Regime Change in the Name of Freedom and Democracy: Neo-Liberal State-Building and Colonialism Reloaded in Iraq

Thursday, 14 July 2016: 16:00
Location: Hörsaal 16 (Main Building)
Oral Presentation
Deniz GOKALP, American University in Dubai, United Arab Emirates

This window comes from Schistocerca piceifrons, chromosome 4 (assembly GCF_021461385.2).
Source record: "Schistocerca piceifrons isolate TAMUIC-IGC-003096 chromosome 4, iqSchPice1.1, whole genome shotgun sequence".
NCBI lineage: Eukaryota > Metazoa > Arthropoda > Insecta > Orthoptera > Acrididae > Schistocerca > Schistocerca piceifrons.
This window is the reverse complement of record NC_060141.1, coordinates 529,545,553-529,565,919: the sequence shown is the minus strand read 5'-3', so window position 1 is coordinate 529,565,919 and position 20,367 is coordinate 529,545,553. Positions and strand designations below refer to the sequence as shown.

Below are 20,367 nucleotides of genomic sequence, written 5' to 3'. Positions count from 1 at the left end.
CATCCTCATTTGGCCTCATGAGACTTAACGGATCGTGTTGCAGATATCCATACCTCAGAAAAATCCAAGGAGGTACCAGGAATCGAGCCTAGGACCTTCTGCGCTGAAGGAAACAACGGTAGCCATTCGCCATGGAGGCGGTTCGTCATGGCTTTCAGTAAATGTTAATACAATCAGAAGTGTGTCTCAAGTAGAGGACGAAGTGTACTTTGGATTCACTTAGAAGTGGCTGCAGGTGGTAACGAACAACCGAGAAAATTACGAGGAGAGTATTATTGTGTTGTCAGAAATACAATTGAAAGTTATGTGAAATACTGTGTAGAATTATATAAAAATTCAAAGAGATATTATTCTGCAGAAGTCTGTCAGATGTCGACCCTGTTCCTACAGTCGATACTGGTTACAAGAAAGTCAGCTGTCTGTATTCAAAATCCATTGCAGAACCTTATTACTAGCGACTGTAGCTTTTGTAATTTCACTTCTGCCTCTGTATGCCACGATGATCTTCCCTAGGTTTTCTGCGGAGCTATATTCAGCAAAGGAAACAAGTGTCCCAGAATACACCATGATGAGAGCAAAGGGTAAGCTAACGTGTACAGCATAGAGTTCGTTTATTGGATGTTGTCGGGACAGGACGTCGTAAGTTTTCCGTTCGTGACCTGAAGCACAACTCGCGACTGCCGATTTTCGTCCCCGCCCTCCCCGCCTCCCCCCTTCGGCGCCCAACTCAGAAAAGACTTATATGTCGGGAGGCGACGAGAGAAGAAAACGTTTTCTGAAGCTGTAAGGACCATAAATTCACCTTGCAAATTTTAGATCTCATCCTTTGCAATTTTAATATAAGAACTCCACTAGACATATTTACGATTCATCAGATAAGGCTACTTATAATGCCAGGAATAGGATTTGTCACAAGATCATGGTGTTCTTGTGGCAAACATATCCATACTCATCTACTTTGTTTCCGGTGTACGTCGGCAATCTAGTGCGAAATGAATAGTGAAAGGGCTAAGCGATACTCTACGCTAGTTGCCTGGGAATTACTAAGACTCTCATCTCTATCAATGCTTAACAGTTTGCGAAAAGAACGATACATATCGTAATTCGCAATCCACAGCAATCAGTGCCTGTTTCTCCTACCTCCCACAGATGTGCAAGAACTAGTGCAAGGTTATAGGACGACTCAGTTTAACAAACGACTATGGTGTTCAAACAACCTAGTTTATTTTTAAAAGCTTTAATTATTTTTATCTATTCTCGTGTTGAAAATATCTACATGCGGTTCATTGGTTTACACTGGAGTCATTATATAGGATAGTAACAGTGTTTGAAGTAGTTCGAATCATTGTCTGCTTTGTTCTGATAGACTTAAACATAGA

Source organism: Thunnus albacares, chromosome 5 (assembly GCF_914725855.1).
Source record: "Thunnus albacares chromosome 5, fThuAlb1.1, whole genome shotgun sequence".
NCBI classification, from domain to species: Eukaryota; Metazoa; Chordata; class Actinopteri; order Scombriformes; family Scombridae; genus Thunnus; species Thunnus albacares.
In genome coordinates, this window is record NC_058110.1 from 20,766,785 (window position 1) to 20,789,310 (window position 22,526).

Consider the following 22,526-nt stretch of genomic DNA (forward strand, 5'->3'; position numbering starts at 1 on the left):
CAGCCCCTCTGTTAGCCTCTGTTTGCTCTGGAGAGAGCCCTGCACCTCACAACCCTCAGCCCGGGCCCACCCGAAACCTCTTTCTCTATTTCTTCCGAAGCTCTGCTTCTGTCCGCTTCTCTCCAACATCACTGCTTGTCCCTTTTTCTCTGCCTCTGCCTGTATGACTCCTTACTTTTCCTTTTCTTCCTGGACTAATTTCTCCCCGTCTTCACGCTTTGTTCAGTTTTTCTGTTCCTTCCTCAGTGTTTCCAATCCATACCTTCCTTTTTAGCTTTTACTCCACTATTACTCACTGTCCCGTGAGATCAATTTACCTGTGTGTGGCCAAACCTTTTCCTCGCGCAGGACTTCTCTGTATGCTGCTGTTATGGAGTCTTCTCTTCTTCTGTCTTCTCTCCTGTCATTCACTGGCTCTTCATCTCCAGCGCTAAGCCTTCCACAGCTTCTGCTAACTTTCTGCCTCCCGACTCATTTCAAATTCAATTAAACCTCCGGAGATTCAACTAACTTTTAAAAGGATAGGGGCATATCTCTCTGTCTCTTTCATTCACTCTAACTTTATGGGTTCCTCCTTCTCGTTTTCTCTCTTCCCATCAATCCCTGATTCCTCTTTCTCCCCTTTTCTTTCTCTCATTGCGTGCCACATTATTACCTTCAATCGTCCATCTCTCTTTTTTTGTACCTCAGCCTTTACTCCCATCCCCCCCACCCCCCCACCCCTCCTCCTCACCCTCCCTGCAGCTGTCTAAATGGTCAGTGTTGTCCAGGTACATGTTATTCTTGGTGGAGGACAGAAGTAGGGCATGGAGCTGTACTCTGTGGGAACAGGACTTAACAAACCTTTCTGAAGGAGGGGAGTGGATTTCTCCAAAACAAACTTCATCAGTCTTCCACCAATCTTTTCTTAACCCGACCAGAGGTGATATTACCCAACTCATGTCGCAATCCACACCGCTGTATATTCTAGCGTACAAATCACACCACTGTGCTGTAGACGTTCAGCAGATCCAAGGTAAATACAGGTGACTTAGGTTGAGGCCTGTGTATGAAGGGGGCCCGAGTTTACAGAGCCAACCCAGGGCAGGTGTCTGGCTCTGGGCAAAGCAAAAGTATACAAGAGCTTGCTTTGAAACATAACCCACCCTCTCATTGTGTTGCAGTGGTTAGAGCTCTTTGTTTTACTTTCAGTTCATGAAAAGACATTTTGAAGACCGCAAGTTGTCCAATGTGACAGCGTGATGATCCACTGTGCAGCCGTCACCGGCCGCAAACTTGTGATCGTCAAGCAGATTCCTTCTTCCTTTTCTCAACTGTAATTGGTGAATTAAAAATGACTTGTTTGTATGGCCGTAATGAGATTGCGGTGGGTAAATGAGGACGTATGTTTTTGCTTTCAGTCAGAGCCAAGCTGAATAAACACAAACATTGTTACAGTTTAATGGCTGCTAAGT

The implications of regime change in Yugoslavia in the 1990s had been disastrous (and political violence always spills over national borders as asylum seekers, victims of war, trafficked humans etc.); and one would expect the powerful global actors to have learnt lessons from the tragic consequences of the externally imposed neoliberal reconstruction of the states in Eastern Europe. The invasion of Iraq in 2003 was a continuation of what was left unfinished in Iraq by the end of the Gulf War in 1991: ‘regime change.’ Regime change has been part of the global trend of neoliberal disciplining of the divergent states of former colonies from Yugoslavia to Somalia, and Afghanistan to Yemen. Iraq was among the rogue states identified by The National Security Strategy of the United States in 2002, because it was an anomaly of decolonization like the other rogue states. Under the pretext of the WOT, Iraq was thought of an experimental case for restructuring the state and its relationship with the society in the Greater Middle East. The invasion of Iraq was the first step in reconfiguring the state-society relations from Iraq to Egypt, and Syria to Yemen. Drawing on the international literature dealing with ‘rouge states’, ‘regime change’ and ‘neoliberal reconstruction’, this paper aims to delineate the linkages between state failure, political violence and neoliberal reconstruction through military occupation. It examines the state-building process in Iraq since 2003 arguing that the so-called state-building process is a series of misguided international efforts based on a crude neoliberal ideology to regulate the war(s) in Iraq, as well as to normalize the tragic impact on Iraqi society of the complete dismantling of the Iraqi state and state institutions. The research supporting this paper includes fieldwork conducted in Iraq in 2014.